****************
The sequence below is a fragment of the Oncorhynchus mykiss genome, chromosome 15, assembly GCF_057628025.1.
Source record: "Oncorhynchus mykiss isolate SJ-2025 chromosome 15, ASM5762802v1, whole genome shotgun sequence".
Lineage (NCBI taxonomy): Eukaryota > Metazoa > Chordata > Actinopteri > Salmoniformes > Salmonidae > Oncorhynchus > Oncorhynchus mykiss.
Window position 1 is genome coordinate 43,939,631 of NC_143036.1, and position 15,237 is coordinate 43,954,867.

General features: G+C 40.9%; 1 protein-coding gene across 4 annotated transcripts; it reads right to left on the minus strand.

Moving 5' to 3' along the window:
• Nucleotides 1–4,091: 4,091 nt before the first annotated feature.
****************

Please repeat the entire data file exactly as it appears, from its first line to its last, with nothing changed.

The sequence below is a fragment of the Oncorhynchus mykiss genome, chromosome 15, assembly GCF_057628025.1.
Source record: "Oncorhynchus mykiss isolate SJ-2025 chromosome 15, ASM5762802v1, whole genome shotgun sequence".
Lineage (NCBI taxonomy): Eukaryota > Metazoa > Chordata > Actinopteri > Salmoniformes > Salmonidae > Oncorhynchus > Oncorhynchus mykiss.
Window position 1 is genome coordinate 43,939,631 of NC_143036.1, and position 15,237 is coordinate 43,954,867.

General features: G+C 40.9%; 1 protein-coding gene across 4 annotated transcripts; it reads right to left on the minus strand.

Moving 5' to 3' along the window:
• Nucleotides 1–4,091: 4,091 nt before the first annotated feature.